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Noisy signaling: Theory and experiment

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  • de Haan, Thomas
  • Offerman, Theo
  • Sloof, Randolph

Abstract

We introduce noise in the signaling technology of an otherwise standard wasteful signaling model (Spence, 1973). We theoretically derive the properties of the equilibria under different levels of noise and we experimentally test how behavior changes with noise. We obtain three main insights. First, if the amount of noise increases, high types aiming for separation (must) increase their signaling expenditures. This theoretical prediction is confirmed in our experiment. Second, for intermediate and high levels of noise, a separating and pooling equilibrium co-exist. In the experiment, subjects tend to shift from coordinating on a separating outcome to a pooling one as noise increases. Third, a surprising theoretical insight is that a separating equilibrium ceases to exist for low levels of noise (and an unfavorable prior). Yet in the experiment subjects then do coordinate on separation. A simple attraction learning model incorporating belief learning, imitation and reinforcement, explains this stable non-equilibrium behavior.

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Bibliographic Info

Article provided by Elsevier in its journal Games and Economic Behavior.

Volume (Year): 73 (2011)
Issue (Month): 2 ()
Pages: 402-428

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Handle: RePEc:eee:gamebe:v:73:y:2011:i:2:p:402-428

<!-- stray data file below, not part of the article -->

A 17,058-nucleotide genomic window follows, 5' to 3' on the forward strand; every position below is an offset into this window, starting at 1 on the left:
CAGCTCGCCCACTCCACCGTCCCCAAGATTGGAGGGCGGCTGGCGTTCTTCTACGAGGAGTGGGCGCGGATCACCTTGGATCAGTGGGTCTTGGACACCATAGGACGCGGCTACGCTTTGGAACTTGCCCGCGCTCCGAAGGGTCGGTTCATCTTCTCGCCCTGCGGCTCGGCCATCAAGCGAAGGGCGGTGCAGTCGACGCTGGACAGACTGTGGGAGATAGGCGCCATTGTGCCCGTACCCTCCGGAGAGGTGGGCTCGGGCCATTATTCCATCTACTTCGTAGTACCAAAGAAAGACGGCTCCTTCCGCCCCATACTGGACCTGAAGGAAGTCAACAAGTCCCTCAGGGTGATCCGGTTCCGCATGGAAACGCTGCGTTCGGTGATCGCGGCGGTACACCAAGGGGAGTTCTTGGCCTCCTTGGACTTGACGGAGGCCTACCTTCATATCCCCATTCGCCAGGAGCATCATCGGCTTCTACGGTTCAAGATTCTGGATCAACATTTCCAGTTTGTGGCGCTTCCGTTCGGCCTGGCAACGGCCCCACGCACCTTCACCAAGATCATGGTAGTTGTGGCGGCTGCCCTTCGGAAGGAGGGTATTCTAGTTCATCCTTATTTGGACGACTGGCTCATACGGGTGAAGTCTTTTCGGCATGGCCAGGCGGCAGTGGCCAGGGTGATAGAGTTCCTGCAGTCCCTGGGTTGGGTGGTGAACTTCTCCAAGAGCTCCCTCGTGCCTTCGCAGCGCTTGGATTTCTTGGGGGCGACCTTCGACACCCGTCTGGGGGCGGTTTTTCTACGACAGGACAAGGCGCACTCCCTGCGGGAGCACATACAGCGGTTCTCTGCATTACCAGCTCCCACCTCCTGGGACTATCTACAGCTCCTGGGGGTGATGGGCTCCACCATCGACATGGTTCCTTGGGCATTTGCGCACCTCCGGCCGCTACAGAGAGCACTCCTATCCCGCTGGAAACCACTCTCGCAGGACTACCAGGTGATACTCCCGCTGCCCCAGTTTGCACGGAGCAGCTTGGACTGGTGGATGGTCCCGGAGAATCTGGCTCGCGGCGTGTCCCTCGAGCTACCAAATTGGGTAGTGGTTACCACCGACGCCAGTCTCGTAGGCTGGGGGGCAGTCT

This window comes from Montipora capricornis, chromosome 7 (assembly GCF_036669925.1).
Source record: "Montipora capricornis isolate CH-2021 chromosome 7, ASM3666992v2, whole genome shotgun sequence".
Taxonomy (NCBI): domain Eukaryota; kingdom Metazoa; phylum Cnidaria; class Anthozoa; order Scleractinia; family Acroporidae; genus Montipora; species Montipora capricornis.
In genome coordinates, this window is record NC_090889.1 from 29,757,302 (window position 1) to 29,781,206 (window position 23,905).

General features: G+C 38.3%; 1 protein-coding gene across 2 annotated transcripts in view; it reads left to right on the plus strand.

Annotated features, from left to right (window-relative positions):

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Web page: http://www.elsevier.com/locate/inca/622836

Related research

Keywords: Signaling games; Noise; Separation; Experiments;

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Cited by:
  1. Jeitschko, Thomas D. & Normann, Hans-Theo, 2011. "Signaling in deterministic and stochastic settings," DICE Discussion Papers 35, Heinrich‐Heine‐Universität Düsseldorf, Düsseldorf Institute for Competition Economics (DICE).
  2. Leonard J. Mirman & Egas Salgueiro & Marc Santugini, 2011. "Noisy Signaling in Monopoly," Cahiers de recherche 11-03, HEC Montréal, Institut d'économie appliquée, revised May 2013.
  3. Ennio Bilancini & Leonardo Boncinelli, 2014. "Small Noise in Signaling Selects Pooling on Minimum Signal," Center for Economic Research (RECent) 101, University of Modena and Reggio E., Dept. of Economics.
  4. Francesc Dilmé, 2014. "Dynamic Quality Signaling with Hidden Actions," PIER Working Paper Archive 14-019, Penn Institute for Economic Research, Department of Economics, University of Pennsylvania.
  5. Francesc Dilmé, 2012. "Dynamic Quality Signaling with Hidden Actions, Second Version," PIER Working Paper Archive 13-063, Penn Institute for Economic Research, Department of Economics, University of Pennsylvania, revised 03 Oct 2013.
  6. Volker Benndorf & Dorothea Kübler & Hans-Theo Normann, 2013. "Privacy Concerns, Voluntary Disclosure of Information, and Unraveling: An Experiment," SFB 649 Discussion Papers SFB649DP2013-040, Sonderforschungsbereich 649, Humboldt University, Berlin, Germany.

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